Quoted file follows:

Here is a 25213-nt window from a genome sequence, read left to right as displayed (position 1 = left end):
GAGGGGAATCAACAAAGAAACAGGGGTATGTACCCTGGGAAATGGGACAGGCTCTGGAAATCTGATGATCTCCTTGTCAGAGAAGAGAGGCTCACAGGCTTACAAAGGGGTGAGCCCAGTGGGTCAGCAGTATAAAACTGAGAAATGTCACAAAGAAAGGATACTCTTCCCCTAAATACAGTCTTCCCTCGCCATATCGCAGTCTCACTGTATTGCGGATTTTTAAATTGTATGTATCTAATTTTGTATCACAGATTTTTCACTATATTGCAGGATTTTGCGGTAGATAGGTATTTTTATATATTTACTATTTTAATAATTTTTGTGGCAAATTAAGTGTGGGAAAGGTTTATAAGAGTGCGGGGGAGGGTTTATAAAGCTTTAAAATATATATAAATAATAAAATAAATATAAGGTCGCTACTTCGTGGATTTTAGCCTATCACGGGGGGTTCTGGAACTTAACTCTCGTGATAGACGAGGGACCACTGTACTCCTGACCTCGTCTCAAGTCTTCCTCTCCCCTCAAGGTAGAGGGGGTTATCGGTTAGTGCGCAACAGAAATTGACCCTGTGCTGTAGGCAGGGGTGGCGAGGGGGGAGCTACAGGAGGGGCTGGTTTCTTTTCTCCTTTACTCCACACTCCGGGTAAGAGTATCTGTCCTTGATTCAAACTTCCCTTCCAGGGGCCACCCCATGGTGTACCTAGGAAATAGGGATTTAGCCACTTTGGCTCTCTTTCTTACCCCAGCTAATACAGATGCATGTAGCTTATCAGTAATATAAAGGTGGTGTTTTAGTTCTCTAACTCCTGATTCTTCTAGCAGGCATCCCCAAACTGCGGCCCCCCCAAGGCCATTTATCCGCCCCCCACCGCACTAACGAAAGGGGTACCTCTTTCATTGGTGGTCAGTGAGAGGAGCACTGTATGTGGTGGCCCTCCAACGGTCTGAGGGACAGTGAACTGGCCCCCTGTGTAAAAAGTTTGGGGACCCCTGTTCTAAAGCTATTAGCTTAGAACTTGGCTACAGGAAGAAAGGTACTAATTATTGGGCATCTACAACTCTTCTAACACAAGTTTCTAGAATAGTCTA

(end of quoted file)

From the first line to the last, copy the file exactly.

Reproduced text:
Here is a 25213-nt window from a genome sequence, read left to right as displayed (position 1 = left end):
GAGGGGAATCAACAAAGAAACAGGGGTATGTACCCTGGGAAATGGGACAGGCTCTGGAAATCTGATGATCTCCTTGTCAGAGAAGAGAGGCTCACAGGCTTACAAAGGGGTGAGCCCAGTGGGTCAGCAGTATAAAACTGAGAAATGTCACAAAGAAAGGATACTCTTCCCCTAAATACAGTCTTCCCTCGCCATATCGCAGTCTCACTGTATTGCGGATTTTTAAATTGTATGTATCTAATTTTGTATCACAGATTTTTCACTATATTGCAGGATTTTGCGGTAGATAGGTATTTTTATATATTTACTATTTTAATAATTTTTGTGGCAAATTAAGTGTGGGAAAGGTTTATAAGAGTGCGGGGGAGGGTTTATAAAGCTTTAAAATATATATAAATAATAAAATAAATATAAGGTCGCTACTTCGTGGATTTTAGCCTATCACGGGGGGTTCTGGAACTTAACTCTCGTGATAGACGAGGGACCACTGTACTCCTGACCTCGTCTCAAGTCTTCCTCTCCCCTCAAGGTAGAGGGGGTTATCGGTTAGTGCGCAACAGAAATTGACCCTGTGCTGTAGGCAGGGGTGGCGAGGGGGGAGCTACAGGAGGGGCTGGTTTCTTTTCTCCTTTACTCCACACTCCGGGTAAGAGTATCTGTCCTTGATTCAAACTTCCCTTCCAGGGGCCACCCCATGGTGTACCTAGGAAATAGGGATTTAGCCACTTTGGCTCTCTTTCTTACCCCAGCTAATACAGATGCATGTAGCTTATCAGTAATATAAAGGTGGTGTTTTAGTTCTCTAACTCCTGATTCTTCTAGCAGGCATCCCCAAACTGCGGCCCCCCCAAGGCCATTTATCCGCCCCCCACCGCACTAACGAAAGGGGTACCTCTTTCATTGGTGGTCAGTGAGAGGAGCACTGTATGTGGTGGCCCTCCAACGGTCTGAGGGACAGTGAACTGGCCCCCTGTGTAAAAAGTTTGGGGACCCCTGTTCTAAAGCTATTAGCTTAGAACTTGGCTACAGGAAGAAAGGTACTAATTATTGGGCATCTACAACTCTTCTAACACAAGTTTCTAGAATAGTCTA